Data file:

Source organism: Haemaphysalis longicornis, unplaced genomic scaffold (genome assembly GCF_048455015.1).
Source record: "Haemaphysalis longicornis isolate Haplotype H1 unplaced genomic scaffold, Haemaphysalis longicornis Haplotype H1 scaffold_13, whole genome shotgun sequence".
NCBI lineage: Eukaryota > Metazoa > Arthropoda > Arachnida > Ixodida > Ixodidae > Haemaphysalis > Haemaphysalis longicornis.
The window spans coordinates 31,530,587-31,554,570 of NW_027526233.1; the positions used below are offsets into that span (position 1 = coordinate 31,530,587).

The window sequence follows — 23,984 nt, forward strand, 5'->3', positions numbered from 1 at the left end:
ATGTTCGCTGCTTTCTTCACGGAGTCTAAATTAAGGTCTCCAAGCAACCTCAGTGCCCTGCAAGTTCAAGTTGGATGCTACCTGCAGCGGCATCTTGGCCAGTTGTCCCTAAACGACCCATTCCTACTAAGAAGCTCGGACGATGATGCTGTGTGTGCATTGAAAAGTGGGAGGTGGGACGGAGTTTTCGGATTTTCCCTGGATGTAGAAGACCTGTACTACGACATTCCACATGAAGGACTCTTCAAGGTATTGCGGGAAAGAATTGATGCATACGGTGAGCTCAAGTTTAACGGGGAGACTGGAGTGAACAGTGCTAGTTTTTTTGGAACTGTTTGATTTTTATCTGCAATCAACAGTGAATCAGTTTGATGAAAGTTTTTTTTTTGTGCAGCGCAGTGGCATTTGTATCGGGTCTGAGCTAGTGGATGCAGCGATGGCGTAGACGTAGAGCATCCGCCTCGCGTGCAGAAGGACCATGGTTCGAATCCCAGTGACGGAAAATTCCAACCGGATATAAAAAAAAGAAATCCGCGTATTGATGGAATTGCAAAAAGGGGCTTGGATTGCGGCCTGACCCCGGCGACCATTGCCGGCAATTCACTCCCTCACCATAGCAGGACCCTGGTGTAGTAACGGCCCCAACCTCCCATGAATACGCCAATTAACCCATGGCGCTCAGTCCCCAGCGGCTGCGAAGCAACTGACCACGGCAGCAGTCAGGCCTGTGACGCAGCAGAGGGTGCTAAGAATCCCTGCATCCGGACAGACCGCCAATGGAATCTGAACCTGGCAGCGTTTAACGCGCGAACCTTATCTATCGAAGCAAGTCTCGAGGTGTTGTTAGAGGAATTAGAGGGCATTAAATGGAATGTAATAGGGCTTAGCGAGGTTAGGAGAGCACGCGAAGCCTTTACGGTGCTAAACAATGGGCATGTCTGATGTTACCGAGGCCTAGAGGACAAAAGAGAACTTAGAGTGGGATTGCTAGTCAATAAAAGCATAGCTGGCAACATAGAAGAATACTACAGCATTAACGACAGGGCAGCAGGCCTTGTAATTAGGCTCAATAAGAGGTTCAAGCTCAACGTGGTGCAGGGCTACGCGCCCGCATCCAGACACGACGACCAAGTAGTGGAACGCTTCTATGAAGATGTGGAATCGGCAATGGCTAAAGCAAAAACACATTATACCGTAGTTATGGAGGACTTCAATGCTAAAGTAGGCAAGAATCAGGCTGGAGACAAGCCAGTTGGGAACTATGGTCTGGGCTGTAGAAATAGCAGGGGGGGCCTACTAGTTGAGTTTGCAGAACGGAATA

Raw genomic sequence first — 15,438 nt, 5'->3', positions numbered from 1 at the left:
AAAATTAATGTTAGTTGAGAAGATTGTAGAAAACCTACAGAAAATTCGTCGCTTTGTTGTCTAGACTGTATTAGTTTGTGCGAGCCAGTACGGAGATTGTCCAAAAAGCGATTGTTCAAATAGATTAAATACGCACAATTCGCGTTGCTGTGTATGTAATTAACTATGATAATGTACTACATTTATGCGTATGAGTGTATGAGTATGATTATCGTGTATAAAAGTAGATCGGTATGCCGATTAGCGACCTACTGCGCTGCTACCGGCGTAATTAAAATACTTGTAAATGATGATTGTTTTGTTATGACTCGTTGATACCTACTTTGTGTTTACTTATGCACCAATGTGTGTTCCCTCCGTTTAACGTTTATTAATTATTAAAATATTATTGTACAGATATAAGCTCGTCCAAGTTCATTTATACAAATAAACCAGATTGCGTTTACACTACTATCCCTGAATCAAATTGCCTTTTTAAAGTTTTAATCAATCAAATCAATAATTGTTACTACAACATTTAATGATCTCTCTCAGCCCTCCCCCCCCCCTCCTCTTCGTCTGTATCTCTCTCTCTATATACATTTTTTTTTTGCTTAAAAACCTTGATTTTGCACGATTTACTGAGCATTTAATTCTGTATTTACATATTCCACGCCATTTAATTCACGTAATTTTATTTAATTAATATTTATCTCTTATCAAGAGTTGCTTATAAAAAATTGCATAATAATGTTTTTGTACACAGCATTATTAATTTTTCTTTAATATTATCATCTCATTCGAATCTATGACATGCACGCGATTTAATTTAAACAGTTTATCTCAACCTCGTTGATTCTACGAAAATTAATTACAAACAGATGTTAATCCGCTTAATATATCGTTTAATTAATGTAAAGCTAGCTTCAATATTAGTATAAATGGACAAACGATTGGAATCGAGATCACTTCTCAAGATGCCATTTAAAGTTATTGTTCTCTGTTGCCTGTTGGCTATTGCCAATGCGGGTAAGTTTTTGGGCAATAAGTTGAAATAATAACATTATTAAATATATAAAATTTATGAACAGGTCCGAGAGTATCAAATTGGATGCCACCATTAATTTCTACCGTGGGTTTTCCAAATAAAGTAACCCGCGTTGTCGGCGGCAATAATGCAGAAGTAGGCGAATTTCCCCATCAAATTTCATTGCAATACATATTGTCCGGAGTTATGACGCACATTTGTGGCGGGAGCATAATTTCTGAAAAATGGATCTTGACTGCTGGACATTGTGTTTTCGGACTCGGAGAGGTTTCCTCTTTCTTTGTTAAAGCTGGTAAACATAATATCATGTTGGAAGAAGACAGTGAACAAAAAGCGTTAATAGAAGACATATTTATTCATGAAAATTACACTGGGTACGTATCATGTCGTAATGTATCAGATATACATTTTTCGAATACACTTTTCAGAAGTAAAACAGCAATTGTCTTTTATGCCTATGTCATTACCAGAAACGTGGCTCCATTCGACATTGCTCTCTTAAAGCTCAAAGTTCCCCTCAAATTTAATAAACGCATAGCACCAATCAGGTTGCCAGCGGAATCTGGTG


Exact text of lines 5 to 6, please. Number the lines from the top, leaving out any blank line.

The window sequence follows — 23,984 nt, forward strand, 5'->3', positions numbered from 1 at the left end:
ATGTTCGCTGCTTTCTTCACGGAGTCTAAATTAAGGTCTCCAAGCAACCTCAGTGCCCTGCAAGTTCAAGTTGGATGCTACCTGCAGCGGCATCTTGGCCAGTTGTCCCTAAACGACCCATTCCTACTAAGAAGCTCGGACGATGATGCTGTGTGTGCATTGAAAAGTGGGAGGTGGGACGGAGTTTTCGGATTTTCCCTGGATGTAGAAGACCTGTACTACGACATTCCACATGAAGGACTCTTCAAGGTATTGCGGGAAAGAATTGATGCATACGGTGAGCTCAAGTTTAACGGGGAGACTGGAGTGAACAGTGCTAGTTTTTTTGGAACTGTTTGATTTTTATCTGCAATCAACAGTGAATCAGTTTGATGAAAGTTTTTTTTTTGTGCAGCGCAGTGGCATTTGTATCGGGTCTGAGCTAGTGGATGCAGCGATGGCGTAGACGTAGAGCATCCGCCTCGCGTGCAGAAGGACCATGGTTCGAATCCCAGTGACGGAAAATTCCAACCGGATATAAAAAAAAGAAATCCGCGTATTGATGGAATTGCAAAAAGGGGCTTGGATTGCGGCCTGACCCCGGCGACCATTGCCGGCAATTCACTCCCTCACCATAGCAGGACCCTGGTGTAGTAACGGCCCCAACCTCCCATGAATACGCCAATTAACCCATGGCGCTCAGTCCCCAGCGGCTGCGAAGCAACTGACCACGGCAGCAGTCAGGCCTGTGACGCAGCAGAGGGTGCTAAGAATCCCTGCATCCGGACAGACCGCCAATGGAATCTGAACCTGGCAGCGTTTAACGCGCGAACCTTATCTATCGAAGCAAGTCTCGAGGTGTTGTTAGAGGAATTAGAGGGCATTAAATGGAATGTAATAGGGCTTAGCGAGGTTAGGAGAGCACGCGAAGCCTTTACGGTGCTAAACAATGGGCATGTCTGATGTTACCGAGGCCTAGAGGACAAAAGAGAACTTAGAGTGGGATTGCTAGTCAATAAAAGCATAGCTGGCAACATAGAAGAATACTACAGCATTAACGACAGGGCAGCAGGCCTTGTAATTAGGCTCAATAAGAGGTTCAAGCTCAACGTGGTGCAGGGCTACGCGCCCGCATCCAGACACGACGACCAAGTAGTGGAACGCTTCTATGAAGATGTGGAATCGGCAATGGCTAAAGCAAAAACACATTATACCGTAGTTATGGAGGACTTCAATGCTAAAGTAGGCAAGAATCAGGCTGGAGACAAGCCAGTTGGGAACTATGGTCTGGGCTGTAGAAATAGCAGGGGGGGCCTACTAGTTGAGTTTGCAGAACGGAATA